# Divide them all [duplicate]

A Math.SE user have a funny game explained as such:

1. Pick a random positive integer X.

2. Add +1, 0, -1 to make it divisible by 3Keep track of how much you've added and subtracted. That is your "score"..

3. Divide by 3 to create a new X.

4. Repeat steps 2 and 3 until you reach one.

I'm expecting the shortest code to give the correct score and the decomposition (as a list of the following values [+1;0;-1]) given an integer input.

Input => Expected score => Expected decomposition #explanation
12 => -1 => 0-1 #(12/3 => (4 - 1) / 3 = 1
^^^
25 => 0 => -1+10  (25 - 1) / 3 => (8 + 1) / 3 => (3 + 0) / 3 => 1
^^^            ^^^            ^^^

9320 => -1 => +1+1-10-1+1-1-1 #(9320 + 1) / 3 => (3107 + 1) / 3 => (1036 - 1) / 3 => (345 + 0) /3 => (115 - 1) / 3 => (38 + 1) / 3 => (13 - 1) / 3 => (4 - 1) / 3
^^^               ^^^               ^^^              ^^^             ^^^             ^^^             ^^^            ^^^

• Related. (This challenge basically asks for the sum of digits of the balanced ternary representation.) May 28, 2018 at 14:25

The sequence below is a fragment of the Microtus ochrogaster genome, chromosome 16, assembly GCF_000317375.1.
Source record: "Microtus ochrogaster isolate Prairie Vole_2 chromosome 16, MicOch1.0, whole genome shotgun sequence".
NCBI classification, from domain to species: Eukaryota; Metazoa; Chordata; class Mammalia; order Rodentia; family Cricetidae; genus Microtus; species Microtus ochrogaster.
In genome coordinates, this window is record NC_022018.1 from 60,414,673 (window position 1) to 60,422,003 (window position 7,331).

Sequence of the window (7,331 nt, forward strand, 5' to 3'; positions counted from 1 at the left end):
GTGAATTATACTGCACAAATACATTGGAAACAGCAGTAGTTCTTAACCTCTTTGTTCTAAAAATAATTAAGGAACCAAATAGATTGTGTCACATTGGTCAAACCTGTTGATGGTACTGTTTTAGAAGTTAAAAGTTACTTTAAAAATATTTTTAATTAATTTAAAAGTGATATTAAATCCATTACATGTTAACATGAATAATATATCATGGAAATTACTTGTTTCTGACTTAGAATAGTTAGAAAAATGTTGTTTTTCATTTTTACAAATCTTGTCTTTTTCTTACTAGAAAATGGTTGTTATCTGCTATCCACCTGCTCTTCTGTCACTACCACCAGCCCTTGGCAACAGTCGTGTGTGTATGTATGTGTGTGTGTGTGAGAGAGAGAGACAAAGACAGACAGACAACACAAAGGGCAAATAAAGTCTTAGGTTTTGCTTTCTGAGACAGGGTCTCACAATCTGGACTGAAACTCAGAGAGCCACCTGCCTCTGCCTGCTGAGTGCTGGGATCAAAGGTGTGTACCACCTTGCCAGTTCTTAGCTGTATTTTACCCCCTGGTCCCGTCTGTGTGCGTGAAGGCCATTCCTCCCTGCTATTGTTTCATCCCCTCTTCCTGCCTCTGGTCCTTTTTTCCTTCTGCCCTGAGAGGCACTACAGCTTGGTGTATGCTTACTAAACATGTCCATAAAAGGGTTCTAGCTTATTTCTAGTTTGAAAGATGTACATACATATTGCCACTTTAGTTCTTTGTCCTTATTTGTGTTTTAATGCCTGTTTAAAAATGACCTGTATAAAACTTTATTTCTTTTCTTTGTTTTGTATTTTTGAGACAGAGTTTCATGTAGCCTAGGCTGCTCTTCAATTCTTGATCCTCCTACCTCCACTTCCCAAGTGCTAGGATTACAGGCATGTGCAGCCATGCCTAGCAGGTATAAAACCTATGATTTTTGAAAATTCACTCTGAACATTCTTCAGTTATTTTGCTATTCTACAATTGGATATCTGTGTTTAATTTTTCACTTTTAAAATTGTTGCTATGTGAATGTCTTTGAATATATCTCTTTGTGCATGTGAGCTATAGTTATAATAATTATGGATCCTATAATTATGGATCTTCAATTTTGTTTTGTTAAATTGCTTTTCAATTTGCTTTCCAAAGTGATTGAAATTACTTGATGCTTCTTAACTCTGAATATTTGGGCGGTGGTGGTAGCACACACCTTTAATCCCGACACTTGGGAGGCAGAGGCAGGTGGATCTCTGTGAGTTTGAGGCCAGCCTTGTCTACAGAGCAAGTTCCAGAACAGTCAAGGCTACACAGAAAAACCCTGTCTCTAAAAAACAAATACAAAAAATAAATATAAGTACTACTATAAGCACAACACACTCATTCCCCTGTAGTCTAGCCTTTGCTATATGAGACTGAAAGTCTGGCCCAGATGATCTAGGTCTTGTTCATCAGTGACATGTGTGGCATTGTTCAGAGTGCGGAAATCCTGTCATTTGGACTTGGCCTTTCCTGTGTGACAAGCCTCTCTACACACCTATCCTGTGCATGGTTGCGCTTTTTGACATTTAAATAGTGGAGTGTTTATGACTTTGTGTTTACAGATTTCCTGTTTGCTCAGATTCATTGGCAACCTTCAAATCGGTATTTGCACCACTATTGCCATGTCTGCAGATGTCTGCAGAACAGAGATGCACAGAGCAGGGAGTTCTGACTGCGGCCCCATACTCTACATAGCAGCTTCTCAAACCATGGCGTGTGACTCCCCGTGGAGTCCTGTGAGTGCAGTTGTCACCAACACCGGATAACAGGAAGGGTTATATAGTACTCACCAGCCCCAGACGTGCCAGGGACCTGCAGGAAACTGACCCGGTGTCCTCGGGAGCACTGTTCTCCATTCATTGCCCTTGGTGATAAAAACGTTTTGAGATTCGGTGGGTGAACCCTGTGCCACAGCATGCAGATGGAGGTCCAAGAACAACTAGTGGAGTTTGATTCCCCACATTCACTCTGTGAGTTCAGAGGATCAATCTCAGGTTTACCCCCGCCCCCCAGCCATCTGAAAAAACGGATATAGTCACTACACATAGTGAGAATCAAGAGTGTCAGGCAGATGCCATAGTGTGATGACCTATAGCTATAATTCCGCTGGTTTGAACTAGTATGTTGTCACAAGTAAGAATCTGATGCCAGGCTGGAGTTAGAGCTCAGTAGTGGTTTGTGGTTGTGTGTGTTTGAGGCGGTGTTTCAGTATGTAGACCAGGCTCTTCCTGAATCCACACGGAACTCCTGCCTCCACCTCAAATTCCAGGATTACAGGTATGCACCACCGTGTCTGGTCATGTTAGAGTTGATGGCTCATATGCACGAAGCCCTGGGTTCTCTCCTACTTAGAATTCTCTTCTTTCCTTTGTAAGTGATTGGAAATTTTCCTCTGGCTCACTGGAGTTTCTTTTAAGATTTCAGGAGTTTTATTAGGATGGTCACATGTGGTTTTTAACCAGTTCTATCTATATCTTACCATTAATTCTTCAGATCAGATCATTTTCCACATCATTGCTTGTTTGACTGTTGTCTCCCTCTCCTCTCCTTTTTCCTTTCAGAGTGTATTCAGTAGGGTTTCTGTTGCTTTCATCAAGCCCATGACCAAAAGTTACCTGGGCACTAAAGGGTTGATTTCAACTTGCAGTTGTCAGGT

• @MartinEnder it even sounds like a dup... I should enlarge my vocabulary in order to find them more easily. Thanks. May 28, 2018 at 14:33
• I personally don't think it's a dupe because the expected output isn't the bal-ternary representation so you still have to do a slightly different task. Very related though, I agree. May 28, 2018 at 14:46
• @HyperNeutrino, asking for the decomposition and its sum is a pretty minor variant on asking for the decomposition. May 28, 2018 at 16:57
• @Arnauld you're right about 12, and the fact that the ouptut code must give both score & decomposition. I'll make my next questions proof-read May 28, 2018 at 18:55

# JavaScript (ES6), 46 bytes

Returns an array where:

• the last term is the sum
• all preceding terms are the decomposition
f=(n,s=0)=>n-1?[k=1-++n%3,...f(n/3|0,s+k)]:[s]


Try it online!

• Unless I'm misreading the spec/test cases, it doesn't look like you need to include the total in the output. May 28, 2018 at 16:26
• @Shaggy I don't really know for sure. I've asked the OP. May 28, 2018 at 16:38

# Python 3, 53 bytes

Credit to Mr.Xcoder

f=lambda i,*s:i>1and f(-~i//3,*s,1--~i%3)or[s,sum(s)]


Try it online!

# Python 2, 55 bytes

f=lambda i,s=[]:i>1and f(-~i/3,s+[1--~i%3])or[s,sum(s)]


Try it online!

# Python 2, 58 bytes

i,s=input(),[]
while~-i:s+=1--~i%3,;i=-~i/3
print s,sum(s)


Try it online!

Returns list with decomposition and sum of it

• 53 bytes in Python 3 using recursion. The Python 2 equivalent recursive function should be about 55 bytes long. Keeping this as a Python 2 full program, while~-i saves a byte. May 28, 2018 at 16:42
• @Mr.Xcoder Thanks! Don't you want to post Python 3 solution as separate answer? May 28, 2018 at 16:51
• You're welcome! No, I'm good. Go ahead and use it however you want. May 28, 2018 at 16:52
• @Mr.Xcoder So there will be all solutions with credit to you :D May 28, 2018 at 16:56